Washington connects all public schools

Washington has completed a high-speed Internet network connecting all public

schools — from kindergarten through graduate school.

The Department of Information Services (DIS) finished connecting the state's

296 public school districts earlier this year. The network was established

by the legislature in 1996, and debuted a year later when the state's public

colleges were connected.

The state spent $54.8 million to build the network using state and private-sector

infrastructure. The project was $6.6 million under budget.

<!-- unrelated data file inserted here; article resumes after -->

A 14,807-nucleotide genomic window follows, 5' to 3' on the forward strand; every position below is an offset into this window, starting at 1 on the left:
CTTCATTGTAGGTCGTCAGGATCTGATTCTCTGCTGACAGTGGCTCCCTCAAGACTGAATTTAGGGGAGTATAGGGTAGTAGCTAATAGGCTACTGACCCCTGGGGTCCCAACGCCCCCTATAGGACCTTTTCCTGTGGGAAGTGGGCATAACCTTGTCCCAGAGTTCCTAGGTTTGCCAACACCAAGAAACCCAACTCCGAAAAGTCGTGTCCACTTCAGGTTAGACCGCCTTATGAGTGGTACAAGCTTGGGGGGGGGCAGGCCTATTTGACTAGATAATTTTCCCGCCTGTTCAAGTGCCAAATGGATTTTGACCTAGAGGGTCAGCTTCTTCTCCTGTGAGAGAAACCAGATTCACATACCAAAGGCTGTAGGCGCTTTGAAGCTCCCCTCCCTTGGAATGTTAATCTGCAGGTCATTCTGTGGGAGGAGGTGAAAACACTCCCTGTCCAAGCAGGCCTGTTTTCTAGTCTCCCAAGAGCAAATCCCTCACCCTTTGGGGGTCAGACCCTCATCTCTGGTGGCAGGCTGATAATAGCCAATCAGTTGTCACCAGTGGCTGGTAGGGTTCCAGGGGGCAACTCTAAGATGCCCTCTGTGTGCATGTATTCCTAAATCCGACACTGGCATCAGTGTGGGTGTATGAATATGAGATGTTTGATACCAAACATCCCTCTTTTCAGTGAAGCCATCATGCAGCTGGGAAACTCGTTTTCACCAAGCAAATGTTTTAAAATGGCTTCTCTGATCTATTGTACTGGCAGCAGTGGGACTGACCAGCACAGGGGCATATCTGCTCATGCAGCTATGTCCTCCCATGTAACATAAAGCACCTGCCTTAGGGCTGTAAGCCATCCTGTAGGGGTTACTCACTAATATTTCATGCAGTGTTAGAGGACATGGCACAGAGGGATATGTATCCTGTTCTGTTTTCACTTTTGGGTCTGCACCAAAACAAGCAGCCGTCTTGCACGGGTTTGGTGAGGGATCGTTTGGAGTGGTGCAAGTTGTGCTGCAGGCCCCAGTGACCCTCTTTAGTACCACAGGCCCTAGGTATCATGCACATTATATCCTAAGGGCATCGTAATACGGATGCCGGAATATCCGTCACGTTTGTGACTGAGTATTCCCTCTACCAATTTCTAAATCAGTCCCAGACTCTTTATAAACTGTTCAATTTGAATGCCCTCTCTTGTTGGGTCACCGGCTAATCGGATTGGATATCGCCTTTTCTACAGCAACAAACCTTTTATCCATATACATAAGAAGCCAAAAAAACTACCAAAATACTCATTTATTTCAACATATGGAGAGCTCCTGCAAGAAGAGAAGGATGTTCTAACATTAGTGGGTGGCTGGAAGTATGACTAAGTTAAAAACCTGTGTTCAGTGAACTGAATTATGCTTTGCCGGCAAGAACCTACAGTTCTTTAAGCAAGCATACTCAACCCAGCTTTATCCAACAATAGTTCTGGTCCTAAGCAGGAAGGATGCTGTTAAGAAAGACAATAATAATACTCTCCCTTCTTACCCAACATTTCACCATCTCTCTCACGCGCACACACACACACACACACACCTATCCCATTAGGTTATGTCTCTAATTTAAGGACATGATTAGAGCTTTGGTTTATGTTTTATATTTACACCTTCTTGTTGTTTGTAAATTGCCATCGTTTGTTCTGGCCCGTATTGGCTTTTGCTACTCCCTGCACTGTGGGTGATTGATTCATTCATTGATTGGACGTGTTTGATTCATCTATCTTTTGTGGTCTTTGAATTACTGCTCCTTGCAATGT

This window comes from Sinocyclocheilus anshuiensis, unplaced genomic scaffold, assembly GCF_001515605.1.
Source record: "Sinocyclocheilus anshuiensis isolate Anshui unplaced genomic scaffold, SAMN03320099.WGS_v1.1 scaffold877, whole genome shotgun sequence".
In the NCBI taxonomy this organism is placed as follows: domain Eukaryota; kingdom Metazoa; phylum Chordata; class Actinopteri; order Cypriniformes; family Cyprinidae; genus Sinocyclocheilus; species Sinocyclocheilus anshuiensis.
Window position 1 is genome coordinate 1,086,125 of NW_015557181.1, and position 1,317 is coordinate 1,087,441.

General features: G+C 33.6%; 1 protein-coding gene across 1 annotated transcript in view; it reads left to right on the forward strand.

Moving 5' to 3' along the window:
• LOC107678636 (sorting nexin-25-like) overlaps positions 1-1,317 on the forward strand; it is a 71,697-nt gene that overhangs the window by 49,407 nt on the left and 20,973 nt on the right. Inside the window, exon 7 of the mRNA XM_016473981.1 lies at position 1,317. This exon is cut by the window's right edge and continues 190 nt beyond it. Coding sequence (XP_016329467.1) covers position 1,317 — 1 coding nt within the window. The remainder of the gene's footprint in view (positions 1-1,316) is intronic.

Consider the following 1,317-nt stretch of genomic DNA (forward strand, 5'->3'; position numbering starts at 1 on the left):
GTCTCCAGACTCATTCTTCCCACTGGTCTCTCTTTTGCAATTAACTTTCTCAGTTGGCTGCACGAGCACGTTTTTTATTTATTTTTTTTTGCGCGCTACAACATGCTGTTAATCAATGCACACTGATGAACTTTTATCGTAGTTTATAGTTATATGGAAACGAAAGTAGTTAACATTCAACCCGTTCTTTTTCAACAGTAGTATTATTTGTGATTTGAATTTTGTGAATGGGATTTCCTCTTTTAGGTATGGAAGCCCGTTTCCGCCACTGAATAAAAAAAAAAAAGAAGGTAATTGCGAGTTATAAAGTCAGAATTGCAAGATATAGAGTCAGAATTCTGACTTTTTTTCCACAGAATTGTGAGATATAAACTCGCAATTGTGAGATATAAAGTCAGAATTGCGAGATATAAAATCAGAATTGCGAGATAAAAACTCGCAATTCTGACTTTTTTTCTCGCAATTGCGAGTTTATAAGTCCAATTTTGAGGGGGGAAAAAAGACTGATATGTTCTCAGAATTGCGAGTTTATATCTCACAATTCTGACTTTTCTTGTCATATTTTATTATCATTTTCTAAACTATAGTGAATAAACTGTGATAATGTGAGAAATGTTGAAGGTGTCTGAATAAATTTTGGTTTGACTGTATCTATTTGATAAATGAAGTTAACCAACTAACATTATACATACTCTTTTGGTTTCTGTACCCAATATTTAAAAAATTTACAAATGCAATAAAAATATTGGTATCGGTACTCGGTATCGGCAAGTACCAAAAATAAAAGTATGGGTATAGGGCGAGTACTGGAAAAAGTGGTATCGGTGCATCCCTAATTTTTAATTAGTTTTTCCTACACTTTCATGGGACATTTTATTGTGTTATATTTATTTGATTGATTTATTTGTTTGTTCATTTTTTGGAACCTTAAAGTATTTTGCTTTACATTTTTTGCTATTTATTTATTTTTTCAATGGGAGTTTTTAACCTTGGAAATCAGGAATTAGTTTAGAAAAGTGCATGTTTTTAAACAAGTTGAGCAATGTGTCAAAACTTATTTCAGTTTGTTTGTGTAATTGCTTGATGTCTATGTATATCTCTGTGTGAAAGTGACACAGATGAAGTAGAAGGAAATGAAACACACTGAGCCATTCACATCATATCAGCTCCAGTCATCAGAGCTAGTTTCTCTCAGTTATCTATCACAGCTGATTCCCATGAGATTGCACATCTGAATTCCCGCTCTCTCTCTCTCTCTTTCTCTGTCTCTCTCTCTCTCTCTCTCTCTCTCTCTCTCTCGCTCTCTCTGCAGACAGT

The network allows hearing-impaired children to read and write using

videoconferencing, high school students to take classes online to prepare

for college, and community college graduates to earn a business degree online.

DIS spokesperson Eric Campbell said the department plans to expand the network.

However, the next phase established by the legislature, connecting all public

libraries to the network, will not begin until next year because no money

has been appropriated yet, he said. The department also intends to connect

private colleges.

After the schools are connected to the network, they are responsible for

providing hardware, software and any other equipment necessary to use the

network.

The K-20 Network won a networking award last year from the National

Association of State Information Resource Executives.

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